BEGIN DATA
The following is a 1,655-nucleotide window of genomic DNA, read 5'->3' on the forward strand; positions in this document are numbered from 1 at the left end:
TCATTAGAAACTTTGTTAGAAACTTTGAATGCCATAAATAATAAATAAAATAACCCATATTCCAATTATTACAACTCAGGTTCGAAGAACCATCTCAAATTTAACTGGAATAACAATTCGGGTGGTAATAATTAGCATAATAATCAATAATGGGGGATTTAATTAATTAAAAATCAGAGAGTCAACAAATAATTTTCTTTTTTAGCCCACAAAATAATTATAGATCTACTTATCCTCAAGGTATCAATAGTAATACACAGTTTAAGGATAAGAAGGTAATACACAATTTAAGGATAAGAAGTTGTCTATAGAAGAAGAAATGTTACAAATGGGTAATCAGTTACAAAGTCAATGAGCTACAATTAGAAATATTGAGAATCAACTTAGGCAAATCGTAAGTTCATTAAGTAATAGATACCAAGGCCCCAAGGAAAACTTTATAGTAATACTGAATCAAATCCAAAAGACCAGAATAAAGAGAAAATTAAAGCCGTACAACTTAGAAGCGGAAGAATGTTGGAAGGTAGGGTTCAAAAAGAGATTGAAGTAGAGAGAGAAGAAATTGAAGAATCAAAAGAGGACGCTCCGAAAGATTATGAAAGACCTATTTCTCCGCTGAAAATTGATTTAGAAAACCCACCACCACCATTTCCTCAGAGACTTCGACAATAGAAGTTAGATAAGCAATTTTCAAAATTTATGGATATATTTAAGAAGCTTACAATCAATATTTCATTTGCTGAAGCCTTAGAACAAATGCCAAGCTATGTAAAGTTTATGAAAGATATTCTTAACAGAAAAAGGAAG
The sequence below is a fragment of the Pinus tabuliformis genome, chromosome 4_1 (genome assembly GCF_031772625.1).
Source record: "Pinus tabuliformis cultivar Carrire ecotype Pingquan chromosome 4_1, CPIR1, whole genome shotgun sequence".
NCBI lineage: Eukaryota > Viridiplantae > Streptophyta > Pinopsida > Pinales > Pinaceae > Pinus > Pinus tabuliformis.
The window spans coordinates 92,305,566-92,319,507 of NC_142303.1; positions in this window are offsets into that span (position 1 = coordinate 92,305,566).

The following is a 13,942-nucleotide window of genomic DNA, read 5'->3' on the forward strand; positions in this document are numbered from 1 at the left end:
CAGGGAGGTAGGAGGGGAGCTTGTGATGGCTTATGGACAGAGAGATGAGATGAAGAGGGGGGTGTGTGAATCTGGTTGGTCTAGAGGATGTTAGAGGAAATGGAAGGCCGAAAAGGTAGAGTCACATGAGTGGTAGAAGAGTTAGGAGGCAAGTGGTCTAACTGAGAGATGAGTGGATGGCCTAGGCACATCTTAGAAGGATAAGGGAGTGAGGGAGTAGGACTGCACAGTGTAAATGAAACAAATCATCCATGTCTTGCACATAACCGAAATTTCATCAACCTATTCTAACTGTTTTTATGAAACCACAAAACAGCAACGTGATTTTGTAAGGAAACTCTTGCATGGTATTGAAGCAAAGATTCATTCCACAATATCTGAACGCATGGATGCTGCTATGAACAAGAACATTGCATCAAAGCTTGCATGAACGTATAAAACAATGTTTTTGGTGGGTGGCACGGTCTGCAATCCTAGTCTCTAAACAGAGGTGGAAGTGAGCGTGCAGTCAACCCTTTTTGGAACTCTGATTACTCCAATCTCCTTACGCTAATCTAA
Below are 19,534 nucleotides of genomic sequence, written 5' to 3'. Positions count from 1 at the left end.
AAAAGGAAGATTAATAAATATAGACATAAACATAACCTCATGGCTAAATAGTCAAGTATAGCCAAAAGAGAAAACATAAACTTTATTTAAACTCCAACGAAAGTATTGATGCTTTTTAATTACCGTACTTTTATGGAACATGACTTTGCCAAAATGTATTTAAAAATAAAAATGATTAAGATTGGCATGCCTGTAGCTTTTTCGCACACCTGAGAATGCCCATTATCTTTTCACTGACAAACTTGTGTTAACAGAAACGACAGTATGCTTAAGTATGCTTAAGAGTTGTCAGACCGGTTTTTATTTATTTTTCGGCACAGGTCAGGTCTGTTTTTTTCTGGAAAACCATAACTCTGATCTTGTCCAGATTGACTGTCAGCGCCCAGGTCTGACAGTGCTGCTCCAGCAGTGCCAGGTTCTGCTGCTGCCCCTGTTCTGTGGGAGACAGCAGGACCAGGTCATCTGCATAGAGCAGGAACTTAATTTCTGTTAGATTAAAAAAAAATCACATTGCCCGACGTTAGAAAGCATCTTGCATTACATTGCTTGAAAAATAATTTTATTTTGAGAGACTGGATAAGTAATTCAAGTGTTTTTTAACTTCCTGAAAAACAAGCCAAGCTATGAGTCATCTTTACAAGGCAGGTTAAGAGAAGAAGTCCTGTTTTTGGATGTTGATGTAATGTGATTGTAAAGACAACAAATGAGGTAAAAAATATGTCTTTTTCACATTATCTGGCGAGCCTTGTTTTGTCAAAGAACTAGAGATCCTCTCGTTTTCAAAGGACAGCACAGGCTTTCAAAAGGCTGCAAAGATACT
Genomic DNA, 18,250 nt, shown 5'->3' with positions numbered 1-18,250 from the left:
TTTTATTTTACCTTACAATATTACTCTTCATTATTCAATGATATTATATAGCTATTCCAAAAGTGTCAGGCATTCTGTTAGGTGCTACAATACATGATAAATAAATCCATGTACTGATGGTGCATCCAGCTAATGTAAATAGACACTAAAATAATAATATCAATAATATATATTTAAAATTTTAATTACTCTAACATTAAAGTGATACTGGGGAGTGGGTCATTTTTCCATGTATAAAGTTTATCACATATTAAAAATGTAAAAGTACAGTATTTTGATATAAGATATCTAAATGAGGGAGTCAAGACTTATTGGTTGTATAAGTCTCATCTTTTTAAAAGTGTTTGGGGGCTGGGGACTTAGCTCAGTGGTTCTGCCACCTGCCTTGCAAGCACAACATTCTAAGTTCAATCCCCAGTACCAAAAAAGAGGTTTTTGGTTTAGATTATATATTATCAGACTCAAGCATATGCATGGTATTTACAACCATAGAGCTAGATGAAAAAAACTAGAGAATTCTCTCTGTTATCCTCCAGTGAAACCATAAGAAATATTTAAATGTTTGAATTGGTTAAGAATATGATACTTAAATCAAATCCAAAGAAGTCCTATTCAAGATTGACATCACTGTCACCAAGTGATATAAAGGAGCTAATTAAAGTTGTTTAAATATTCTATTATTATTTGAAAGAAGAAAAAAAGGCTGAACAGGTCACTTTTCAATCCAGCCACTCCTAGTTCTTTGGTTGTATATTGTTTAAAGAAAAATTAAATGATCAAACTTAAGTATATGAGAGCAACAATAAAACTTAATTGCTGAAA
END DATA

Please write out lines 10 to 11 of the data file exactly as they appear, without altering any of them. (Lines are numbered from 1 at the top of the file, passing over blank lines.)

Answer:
AAAAGGAAGATTAATAAATATAGACATAAACATAACCTCATGGCTAAATAGTCAAGTATAGCCAAAAGAGAAAACATAAACTTTATTTAAACTCCAACGAAAGTATTGATGCTTTTTAATTACCGTACTTTTATGGAACATGACTTTGCCAAAATGTATTTAAAAATAAAAATGATTAAGATTGGCATGCCTGTAGCTTTTTCGCACACCTGAGAATGCCCATTATCTTTTCACTGACAAACTTGTGTTAACAGAAACGACAGTATGCTTAAGTATGCTTAAGAGTTGTCAGACCGGTTTTTATTTATTTTTCGGCACAGGTCAGGTCTGTTTTTTTCTGGAAAACCATAACTCTGATCTTGTCCAGATTGACTGTCAGCGCCCAGGTCTGACAGTGCTGCTCCAGCAGTGCCAGGTTCTGCTGCTGCCCCTGTTCTGTGGGAGACAGCAGGACCAGGTCATCTGCATAGAGCAGGAACTTAATTTCTGTTAGATTAAAAAAAAATCACATTGCCCGACGTTAGAAAGCATCTTGCATTACATTGCTTGAAAAATAATTTTATTTTGAGAGACTGGATAAGTAATTCAAGTGTTTTTTAACTTCCTGAAAAACAAGCCAAGCTATGAGTCATCTTTACAAGGCAGGTTAAGAGAAGAAGTCCTGTTTTTGGATGTTGATGTAATGTGATTGTAAAGACAACAAATGAGGTAAAAAATATGTCTTTTTCACATTATCTGGCGAGCCTTGTTTTGTCAAAGAACTAGAGATCCTCTCGTTTTCAAAGGACAGCACAGGCTTTCAAAAGGCTGCAAAGATACT
Genomic DNA, 18,250 nt, shown 5'->3' with positions numbered 1-18,250 from the left: